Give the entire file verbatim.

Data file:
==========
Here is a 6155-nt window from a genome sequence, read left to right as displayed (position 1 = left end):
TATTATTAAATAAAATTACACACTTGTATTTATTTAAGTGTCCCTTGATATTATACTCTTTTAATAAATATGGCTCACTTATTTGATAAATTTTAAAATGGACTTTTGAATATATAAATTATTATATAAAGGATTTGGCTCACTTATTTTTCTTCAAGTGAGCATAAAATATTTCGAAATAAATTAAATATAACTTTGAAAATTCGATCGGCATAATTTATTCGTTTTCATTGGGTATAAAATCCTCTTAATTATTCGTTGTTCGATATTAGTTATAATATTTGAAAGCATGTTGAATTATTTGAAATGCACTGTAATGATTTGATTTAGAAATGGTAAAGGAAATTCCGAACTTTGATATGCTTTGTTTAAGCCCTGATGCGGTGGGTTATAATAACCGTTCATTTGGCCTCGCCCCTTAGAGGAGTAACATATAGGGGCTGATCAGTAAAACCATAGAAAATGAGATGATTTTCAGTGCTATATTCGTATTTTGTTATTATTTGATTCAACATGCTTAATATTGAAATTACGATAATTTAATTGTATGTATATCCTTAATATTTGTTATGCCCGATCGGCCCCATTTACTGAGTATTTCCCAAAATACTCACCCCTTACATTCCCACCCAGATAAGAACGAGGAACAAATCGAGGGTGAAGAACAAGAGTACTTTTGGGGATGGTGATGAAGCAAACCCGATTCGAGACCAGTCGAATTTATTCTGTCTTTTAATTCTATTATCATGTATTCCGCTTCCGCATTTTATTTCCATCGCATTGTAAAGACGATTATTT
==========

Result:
Here is a 6155-nt window from a genome sequence, read left to right as displayed (position 1 = left end):
TATTATTAAATAAAATTACACACTTGTATTTATTTAAGTGTCCCTTGATATTATACTCTTTTAATAAATATGGCTCACTTATTTGATAAATTTTAAAATGGACTTTTGAATATATAAATTATTATATAAAGGATTTGGCTCACTTATTTTTCTTCAAGTGAGCATAAAATATTTCGAAATAAATTAAATATAACTTTGAAAATTCGATCGGCATAATTTATTCGTTTTCATTGGGTATAAAATCCTCTTAATTATTCGTTGTTCGATATTAGTTATAATATTTGAAAGCATGTTGAATTATTTGAAATGCACTGTAATGATTTGATTTAGAAATGGTAAAGGAAATTCCGAACTTTGATATGCTTTGTTTAAGCCCTGATGCGGTGGGTTATAATAACCGTTCATTTGGCCTCGCCCCTTAGAGGAGTAACATATAGGGGCTGATCAGTAAAACCATAGAAAATGAGATGATTTTCAGTGCTATATTCGTATTTTGTTATTATTTGATTCAACATGCTTAATATTGAAATTACGATAATTTAATTGTATGTATATCCTTAATATTTGTTATGCCCGATCGGCCCCATTTACTGAGTATTTCCCAAAATACTCACCCCTTACATTCCCACCCAGATAAGAACGAGGAACAAATCGAGGGTGAAGAACAAGAGTACTTTTGGGGATGGTGATGAAGCAAACCCGATTCGAGACCAGTCGAATTTATTCTGTCTTTTAATTCTATTATCATGTATTCCGCTTCCGCATTTTATTTCCATCGCATTGTAAAGACGATTATTT